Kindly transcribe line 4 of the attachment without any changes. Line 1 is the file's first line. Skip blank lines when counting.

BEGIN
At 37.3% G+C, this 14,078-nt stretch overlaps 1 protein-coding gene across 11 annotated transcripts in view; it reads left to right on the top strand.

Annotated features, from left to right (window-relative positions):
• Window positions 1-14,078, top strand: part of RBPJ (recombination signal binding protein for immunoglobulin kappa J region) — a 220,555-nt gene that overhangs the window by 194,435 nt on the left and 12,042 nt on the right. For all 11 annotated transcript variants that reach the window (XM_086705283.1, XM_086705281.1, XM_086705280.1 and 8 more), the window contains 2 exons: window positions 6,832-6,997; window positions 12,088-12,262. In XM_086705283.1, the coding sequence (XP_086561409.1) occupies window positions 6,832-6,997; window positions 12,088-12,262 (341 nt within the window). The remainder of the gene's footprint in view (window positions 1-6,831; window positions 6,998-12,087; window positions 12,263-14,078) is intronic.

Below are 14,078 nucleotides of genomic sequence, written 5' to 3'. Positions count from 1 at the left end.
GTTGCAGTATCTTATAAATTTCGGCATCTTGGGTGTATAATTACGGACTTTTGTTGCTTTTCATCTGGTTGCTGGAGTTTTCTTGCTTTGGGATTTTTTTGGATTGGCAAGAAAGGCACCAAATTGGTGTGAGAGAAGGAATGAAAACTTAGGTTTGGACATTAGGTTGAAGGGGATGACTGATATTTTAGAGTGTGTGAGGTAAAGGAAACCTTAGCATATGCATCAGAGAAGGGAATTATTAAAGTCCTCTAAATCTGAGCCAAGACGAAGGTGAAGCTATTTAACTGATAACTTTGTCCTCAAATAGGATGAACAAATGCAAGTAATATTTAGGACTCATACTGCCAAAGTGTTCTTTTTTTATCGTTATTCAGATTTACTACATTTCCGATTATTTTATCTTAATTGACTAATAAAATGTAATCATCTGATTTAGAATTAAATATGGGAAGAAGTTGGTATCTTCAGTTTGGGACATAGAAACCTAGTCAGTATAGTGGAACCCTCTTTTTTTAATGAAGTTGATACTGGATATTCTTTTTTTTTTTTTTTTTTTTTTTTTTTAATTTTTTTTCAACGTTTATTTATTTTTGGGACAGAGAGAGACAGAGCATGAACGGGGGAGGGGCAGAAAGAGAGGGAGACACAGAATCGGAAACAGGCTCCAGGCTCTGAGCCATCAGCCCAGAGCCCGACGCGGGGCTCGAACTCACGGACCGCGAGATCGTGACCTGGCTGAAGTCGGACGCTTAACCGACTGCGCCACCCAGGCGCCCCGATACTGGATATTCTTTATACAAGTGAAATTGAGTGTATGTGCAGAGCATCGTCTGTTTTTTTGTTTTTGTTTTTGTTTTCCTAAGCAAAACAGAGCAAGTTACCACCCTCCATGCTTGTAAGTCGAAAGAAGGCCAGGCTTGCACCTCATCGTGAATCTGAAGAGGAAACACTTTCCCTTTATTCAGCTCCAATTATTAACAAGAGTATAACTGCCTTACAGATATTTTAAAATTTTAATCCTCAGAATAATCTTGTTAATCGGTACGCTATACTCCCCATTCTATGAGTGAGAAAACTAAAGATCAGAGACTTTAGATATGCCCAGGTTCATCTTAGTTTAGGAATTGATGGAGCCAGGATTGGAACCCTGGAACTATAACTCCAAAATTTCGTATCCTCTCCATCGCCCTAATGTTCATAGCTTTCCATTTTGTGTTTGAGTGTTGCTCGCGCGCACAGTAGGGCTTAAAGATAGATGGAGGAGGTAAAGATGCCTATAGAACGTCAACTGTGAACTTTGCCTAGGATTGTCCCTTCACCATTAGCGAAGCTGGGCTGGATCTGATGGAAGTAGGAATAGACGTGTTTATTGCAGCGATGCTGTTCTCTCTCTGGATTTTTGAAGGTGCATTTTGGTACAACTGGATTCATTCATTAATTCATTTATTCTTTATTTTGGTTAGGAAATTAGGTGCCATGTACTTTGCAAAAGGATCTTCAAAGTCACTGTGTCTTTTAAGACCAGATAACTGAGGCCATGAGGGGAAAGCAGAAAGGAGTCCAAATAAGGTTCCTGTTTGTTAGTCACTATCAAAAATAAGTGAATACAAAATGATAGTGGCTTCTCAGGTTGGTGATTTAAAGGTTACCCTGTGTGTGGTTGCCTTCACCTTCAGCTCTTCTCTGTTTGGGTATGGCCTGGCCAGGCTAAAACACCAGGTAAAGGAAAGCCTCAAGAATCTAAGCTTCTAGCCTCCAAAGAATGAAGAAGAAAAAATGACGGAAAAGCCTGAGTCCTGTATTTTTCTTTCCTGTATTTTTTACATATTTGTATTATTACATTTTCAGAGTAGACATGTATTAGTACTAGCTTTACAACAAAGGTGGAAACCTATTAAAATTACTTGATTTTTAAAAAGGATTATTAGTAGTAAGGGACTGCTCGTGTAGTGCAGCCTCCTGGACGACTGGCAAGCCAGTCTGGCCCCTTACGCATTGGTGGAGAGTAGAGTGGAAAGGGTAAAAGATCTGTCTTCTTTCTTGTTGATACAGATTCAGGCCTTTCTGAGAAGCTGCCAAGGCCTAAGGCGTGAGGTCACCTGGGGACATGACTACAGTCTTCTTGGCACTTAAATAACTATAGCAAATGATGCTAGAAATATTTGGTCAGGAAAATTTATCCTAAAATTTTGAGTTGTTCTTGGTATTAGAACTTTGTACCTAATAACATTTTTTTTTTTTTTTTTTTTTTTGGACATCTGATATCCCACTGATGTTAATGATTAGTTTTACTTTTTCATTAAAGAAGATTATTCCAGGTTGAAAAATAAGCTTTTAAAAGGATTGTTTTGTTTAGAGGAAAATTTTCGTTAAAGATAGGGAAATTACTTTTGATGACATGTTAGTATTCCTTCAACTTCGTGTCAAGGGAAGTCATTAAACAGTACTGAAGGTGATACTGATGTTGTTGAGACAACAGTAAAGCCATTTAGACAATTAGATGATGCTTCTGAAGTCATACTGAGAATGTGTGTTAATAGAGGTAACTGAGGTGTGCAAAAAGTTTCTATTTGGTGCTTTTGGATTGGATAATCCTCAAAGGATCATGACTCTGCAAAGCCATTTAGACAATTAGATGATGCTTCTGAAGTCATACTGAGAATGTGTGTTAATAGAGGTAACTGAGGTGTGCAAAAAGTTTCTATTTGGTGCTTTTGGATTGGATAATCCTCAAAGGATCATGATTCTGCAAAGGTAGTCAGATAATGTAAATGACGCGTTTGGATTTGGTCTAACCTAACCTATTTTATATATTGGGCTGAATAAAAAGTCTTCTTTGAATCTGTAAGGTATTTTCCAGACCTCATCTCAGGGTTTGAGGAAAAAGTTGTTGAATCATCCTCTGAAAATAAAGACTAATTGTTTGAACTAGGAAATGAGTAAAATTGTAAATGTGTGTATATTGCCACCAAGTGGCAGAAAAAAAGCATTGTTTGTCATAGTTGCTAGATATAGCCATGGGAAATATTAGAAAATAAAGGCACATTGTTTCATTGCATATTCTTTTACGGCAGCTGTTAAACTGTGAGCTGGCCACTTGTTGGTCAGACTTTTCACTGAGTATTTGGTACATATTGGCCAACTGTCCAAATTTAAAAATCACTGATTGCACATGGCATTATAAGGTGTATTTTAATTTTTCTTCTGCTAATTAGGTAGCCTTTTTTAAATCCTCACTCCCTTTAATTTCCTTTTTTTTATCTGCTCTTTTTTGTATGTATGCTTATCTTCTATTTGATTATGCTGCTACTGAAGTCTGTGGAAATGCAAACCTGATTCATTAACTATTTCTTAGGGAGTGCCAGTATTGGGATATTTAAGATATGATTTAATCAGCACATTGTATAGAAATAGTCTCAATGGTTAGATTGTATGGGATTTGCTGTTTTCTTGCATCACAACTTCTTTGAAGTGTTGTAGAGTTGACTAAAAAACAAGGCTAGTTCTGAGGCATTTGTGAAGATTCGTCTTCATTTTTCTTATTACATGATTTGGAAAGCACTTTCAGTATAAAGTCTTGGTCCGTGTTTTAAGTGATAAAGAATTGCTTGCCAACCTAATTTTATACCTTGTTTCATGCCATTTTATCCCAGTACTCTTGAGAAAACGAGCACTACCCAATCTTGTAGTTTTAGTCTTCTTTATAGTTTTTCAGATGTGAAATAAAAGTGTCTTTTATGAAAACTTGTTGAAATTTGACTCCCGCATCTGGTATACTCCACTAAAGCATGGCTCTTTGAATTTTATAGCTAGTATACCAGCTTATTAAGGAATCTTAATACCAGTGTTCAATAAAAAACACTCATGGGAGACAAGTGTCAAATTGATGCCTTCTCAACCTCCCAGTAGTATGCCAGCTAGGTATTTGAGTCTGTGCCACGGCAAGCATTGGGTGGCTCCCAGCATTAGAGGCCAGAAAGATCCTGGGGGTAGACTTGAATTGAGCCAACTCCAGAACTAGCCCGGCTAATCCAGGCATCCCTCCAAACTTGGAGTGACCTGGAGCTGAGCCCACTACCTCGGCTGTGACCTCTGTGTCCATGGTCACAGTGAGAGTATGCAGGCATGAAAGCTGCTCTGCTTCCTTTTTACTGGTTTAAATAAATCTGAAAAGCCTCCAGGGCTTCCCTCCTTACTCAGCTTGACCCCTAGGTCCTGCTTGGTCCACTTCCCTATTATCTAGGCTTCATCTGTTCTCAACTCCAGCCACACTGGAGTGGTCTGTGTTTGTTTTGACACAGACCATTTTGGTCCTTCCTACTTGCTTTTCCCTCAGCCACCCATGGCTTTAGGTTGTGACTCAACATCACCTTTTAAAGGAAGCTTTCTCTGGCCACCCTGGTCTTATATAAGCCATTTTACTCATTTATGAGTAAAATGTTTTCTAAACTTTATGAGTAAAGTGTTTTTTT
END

Below are 14,078 nucleotides of genomic sequence, written 5' to 3'. Positions count from 1 at the left end.